Medical Care in 19th Century America

What is the difference between medicine today, and medicine in the 1800s?  Well, as we all know technology has severely advanced since the 19thcentury which allows medical aspects to continually grow day by day.  I would like to focus more on the 19thCentury America when health professions started to outbreak.  During this time period the “Colonial America” went through some of the worst hardships upon health, due to multiple diseases being spread and discovered, logically caused by the absence of medical care. Eventually after the American Revolution (1775-1783), the upkeep and survival for many Americans became crucial. Health professionals weren’t yet established through the government, but they were evolving as time passed, contributing to the health of Americans as much as they could.  Two major key players were William Carson and Sir Wilfred Grenfell who contributed to the evolution of medical care by establishing the first civilian hospital in Saint Johns in 1814 called “The Riverhead Hospital” and opening a chain of hospitals and nursing stations located in Labrador and Northern Newfoundland.[i] 

Many americans pictured with diseases. There was a broad range of people affected by public diseases and they desperately needed medical care.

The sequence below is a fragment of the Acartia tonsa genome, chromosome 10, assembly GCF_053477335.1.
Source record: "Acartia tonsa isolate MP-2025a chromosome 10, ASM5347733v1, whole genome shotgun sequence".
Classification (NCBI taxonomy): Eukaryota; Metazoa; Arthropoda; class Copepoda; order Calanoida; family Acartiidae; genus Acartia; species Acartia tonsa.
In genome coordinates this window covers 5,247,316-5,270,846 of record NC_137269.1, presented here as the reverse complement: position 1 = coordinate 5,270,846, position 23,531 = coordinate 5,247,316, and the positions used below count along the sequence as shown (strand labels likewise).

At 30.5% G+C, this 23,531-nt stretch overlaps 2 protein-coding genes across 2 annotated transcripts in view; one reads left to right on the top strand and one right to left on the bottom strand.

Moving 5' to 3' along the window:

As the colonies grew, the population fluctuated due to deaths of the ill and the birth of new babies.  But who delivered the babies at this point of time?  There were no obstetricians or gynecologists to assist women through pregnancy and labor like recent times.  Midwifes were very popular and imperative in the 19thcentury. They were present at most births in the American colonies doing so out of the establishment of their own home. They developed these skills from Great Britain, who were more medically informed. Women from West Africa that were slaves in America assisted the birth of women both white and black in the south. In 1863 after the Emancipation Proclamation was passed, black women still presented midwifery tendencies while still caring for women of color and also white women.  This only took place in the rural parts of the south.  Black women who held these characteristics were referred to as “granny midwifes”.  [i]Martha Ballard is honored in history as a midwife due her deliverance of 996 babies within her career which extended from 1785 to 1812.  Midwives had very crucial experiences delivering babies considering sometimes neither the baby or mother made it through labor.  Anesthesia was discovered in 1846 and used during child birth which relieved some pain from labor for mothers and made the process easier for midwives.

A women giving care to the next, proceeding her though birth.